Cassell posted videos with titles such as “INSANE KNIFE BETS! (CS:GO Betting),” and “ALL OR NOTHING! (CS:GO Betting).” In all, Cassell’s videos promoting the CSGO Lotto website were viewed more than 5.7 million times. Martin and Cassell also allegedly promoted the site on Twitter without adequately disclosing their connection to CSGO Lotto.
According to the FTC’s complaint, Martin, Cassell, and CSGO Lotto also had an “influencer program” and paid other gaming influencers between $2,500 and $55,000 to promote the CSGO Lotto website to their social media circles, while prohibiting them from saying anything negative about the site. Specifically, the complaint stated that Martin, Cassell, and CSGO Lotto misrepresented that videos of themselves and other influencers gambling on the CSGO Lotto website and their social media posts about the website reflected the independent opinions of impartial users of the service. The complaint charged that, in truth, Martin and Cassell are owners and officers of the company operating the CSGO Lotto website and the other influencers were paid to promote the website and were prohibited from challenging its reputation.
The FTC ultimately approved the final consent order On November 28, 2017, settling its first ever case against individual social media influencers, and the order prohibits Martin, Cassell, and CSGOLotto, Inc. from misrepresenting that any endorser is an independent user or ordinary consumer of a product or service. The order also requires clear and conspicuous disclosures of any unexpected material connections with endorsers.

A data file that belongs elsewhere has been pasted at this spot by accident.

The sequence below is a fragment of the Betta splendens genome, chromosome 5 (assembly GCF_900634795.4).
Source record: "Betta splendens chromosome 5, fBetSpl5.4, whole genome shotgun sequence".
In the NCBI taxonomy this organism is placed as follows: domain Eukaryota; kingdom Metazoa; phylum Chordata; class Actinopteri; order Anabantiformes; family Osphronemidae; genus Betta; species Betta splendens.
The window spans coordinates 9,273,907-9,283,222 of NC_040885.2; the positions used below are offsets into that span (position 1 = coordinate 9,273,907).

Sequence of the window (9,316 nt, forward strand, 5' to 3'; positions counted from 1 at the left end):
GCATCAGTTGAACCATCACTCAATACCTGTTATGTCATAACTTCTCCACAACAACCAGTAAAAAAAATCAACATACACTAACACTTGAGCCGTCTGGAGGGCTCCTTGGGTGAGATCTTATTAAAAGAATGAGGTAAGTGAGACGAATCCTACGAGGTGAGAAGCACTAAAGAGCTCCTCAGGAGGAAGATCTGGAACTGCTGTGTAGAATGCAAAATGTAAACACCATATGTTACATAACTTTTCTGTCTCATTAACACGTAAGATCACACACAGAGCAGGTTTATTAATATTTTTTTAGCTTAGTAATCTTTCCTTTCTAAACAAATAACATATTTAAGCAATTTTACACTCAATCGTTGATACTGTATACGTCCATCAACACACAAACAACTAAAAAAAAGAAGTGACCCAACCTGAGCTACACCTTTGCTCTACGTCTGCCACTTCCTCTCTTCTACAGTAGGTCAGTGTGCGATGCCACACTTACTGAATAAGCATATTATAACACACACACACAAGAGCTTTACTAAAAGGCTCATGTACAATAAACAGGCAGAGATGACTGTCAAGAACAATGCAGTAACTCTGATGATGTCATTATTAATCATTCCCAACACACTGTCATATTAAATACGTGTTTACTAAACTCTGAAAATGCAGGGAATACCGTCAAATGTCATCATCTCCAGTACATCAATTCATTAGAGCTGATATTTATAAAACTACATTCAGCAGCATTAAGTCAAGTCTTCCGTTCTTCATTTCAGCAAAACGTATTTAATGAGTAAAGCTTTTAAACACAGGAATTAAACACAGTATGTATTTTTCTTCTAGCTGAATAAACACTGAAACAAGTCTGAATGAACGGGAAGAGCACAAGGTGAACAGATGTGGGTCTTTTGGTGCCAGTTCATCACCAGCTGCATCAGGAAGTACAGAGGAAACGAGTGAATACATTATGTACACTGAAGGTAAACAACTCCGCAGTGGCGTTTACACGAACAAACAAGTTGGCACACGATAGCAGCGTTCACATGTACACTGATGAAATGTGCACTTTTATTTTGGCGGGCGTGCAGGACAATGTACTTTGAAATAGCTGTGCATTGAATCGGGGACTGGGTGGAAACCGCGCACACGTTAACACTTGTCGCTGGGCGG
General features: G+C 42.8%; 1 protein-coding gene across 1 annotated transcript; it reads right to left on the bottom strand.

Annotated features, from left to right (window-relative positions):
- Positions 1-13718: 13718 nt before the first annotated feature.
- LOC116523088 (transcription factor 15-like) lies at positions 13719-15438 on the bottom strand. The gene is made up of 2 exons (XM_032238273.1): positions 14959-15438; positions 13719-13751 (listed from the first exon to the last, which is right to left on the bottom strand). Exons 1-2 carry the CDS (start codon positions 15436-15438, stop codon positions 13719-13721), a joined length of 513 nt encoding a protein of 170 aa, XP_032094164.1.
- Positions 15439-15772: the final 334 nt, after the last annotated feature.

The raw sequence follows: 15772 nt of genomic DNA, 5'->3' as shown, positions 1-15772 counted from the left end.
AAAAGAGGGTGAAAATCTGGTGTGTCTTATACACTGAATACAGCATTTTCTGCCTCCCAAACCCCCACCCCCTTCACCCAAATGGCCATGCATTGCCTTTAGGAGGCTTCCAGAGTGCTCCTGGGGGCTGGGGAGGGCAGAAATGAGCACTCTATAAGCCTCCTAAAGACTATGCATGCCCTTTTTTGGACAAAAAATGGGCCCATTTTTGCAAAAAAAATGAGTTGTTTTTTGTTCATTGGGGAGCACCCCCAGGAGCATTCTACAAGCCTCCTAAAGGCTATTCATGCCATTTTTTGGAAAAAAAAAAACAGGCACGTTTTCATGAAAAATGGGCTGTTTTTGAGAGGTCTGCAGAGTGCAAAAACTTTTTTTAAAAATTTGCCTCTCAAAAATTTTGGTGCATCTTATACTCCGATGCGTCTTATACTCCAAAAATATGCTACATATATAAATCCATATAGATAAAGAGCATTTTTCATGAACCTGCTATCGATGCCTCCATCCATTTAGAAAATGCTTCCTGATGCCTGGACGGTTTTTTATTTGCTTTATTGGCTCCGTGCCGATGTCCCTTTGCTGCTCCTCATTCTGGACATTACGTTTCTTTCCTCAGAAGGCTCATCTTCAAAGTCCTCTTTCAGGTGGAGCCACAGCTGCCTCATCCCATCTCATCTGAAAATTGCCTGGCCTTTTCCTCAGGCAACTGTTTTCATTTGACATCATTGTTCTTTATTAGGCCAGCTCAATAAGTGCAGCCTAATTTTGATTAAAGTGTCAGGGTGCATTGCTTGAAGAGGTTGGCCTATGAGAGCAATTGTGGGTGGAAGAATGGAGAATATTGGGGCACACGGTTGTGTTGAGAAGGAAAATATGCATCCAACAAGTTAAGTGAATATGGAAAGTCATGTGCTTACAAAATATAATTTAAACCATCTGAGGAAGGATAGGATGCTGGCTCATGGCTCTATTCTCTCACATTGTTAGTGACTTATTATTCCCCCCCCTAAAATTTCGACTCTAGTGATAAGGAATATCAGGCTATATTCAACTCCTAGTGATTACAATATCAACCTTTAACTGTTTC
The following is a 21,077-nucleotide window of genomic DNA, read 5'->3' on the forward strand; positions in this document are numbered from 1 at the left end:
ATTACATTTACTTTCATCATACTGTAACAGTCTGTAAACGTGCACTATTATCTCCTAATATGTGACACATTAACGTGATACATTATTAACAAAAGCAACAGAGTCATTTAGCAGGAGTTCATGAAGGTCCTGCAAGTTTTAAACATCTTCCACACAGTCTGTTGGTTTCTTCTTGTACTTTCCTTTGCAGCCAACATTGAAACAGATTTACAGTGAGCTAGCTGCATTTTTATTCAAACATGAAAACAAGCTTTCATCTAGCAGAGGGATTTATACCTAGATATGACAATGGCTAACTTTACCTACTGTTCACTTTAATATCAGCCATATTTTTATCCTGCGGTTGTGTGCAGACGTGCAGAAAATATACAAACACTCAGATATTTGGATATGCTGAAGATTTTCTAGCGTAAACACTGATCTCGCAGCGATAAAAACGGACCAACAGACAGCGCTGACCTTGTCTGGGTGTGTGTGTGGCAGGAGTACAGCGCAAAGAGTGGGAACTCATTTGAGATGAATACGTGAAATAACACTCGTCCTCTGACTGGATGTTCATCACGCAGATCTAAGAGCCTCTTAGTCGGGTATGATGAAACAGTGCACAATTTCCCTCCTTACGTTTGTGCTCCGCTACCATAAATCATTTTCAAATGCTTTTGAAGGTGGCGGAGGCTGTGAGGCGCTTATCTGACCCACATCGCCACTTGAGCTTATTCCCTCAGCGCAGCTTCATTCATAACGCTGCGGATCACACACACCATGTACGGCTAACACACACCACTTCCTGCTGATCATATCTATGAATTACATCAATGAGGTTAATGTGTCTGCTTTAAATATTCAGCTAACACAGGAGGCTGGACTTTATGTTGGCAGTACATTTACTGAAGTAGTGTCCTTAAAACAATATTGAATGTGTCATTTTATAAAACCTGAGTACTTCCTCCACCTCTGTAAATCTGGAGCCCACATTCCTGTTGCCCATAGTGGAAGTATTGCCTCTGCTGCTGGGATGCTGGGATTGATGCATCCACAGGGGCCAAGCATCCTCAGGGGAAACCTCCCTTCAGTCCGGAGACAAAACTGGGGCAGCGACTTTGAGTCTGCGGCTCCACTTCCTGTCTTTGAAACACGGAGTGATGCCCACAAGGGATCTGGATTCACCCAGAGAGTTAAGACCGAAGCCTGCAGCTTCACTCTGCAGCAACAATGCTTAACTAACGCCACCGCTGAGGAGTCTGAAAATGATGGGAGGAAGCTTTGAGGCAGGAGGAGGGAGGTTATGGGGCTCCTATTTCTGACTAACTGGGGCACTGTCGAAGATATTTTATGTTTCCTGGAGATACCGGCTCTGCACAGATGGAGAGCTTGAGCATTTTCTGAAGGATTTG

It is important to point out that the FTC, in this case, charged two specific social media influencers and their company but has yet to charge an independent social media influencer for failing to disclose a material connection to a separate company. However, social media platforms have already responded to the FTC’s scrutiny this year. For example, earlier this year, Instagram unveiled a new disclosure tool to a select group of influencers. The tool was designed to streamline compliance with FTC disclosure requirements and bring more transparency to the platform. Previously, influencers were responsible for how and where to disclose the sponsored nature of their posts. Instagram’s new tool, however, removes this discretion by providing one clear, conspicuous and standardized form of disclosure. Instagram described its new tool as a “first step” and promised to take additional actions in the area of sponsored posts.
Clearly, the FTC’s view of how to avoid consumer deception will continue to evolve in 2018 just as the forms of advertising and digital media advance; however, regardless of this evolution the FTC is likely to continue to reinforce tried and true advertising principles while leaning on the updated Guides. Consequently, educating influencers and brands will be paramount, along with providing the technology and practical tools that enable these stakeholders to achieve their goals, while still protecting consumers.